Quantifying the physical demands in non-elite field hockey to develop training guidelines that minimise injury through adequate preparation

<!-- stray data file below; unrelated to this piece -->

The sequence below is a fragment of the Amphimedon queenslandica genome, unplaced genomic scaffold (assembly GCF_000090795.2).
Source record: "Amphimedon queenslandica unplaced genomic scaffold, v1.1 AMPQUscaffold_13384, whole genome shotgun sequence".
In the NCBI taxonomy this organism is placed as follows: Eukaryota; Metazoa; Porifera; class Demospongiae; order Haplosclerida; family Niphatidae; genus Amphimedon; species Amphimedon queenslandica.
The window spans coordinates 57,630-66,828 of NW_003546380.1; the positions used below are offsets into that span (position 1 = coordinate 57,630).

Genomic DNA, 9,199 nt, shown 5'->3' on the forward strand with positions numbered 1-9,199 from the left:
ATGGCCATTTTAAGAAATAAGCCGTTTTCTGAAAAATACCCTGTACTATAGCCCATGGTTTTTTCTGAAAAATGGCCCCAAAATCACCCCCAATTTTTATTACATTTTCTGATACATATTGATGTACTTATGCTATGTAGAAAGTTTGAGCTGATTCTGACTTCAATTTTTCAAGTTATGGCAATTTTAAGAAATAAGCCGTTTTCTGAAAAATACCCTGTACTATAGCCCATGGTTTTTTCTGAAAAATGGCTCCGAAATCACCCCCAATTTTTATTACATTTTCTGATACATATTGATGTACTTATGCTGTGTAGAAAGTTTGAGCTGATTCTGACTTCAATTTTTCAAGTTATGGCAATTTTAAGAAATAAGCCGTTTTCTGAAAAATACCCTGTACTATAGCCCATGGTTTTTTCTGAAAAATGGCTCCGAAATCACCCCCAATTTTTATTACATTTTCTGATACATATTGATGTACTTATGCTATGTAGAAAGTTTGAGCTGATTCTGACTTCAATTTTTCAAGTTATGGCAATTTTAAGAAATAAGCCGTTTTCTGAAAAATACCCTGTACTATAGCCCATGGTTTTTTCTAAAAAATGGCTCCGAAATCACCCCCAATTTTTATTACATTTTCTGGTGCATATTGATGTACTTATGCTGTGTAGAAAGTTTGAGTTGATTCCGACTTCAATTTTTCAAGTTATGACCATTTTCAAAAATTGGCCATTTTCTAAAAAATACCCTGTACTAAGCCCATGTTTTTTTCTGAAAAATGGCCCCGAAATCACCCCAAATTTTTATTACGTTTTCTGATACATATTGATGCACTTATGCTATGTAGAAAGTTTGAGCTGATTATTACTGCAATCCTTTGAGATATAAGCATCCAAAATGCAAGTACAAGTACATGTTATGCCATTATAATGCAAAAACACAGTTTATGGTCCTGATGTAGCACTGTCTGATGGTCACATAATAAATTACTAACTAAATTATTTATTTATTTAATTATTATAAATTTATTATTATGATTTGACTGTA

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Players need a high level of energy and analytical skill to fulfil the requirements of a field hockey game. Sports-specific physical training is paramount in field hockey. Few published studies have focused on the demands placed on participants at non-elite level. This study quantified the positional demands of both male and female non-elite competitors with the view to developing guidelines to test players preparedness to compete. This study found that there were few significant differences between the demands placed on players by position or gender with players performing between 510 and 520 separate movements per game, changing movements every 8-11 seconds. Differences existed between the number and utility movements in both genders however male defenders completed significantly more high intensity movements in comparison to female attack players. On average players in both genders completed up to 300 moderately high or high intensity movements over a game with more intense anaerobic efforts required towards the end of playing periods. The findings of this study indicate the need for gender-specific basic skills and fitness programs with two additional components addressing the differing needs of midfielders and defences (similar) and the attacks. This paper will present evidence for the development of performance tests that cater for the significant differences between the demands of each position. The tests can be used to assess player preparedness to compete, if ready to return to play following injury or if fatigued during the season.
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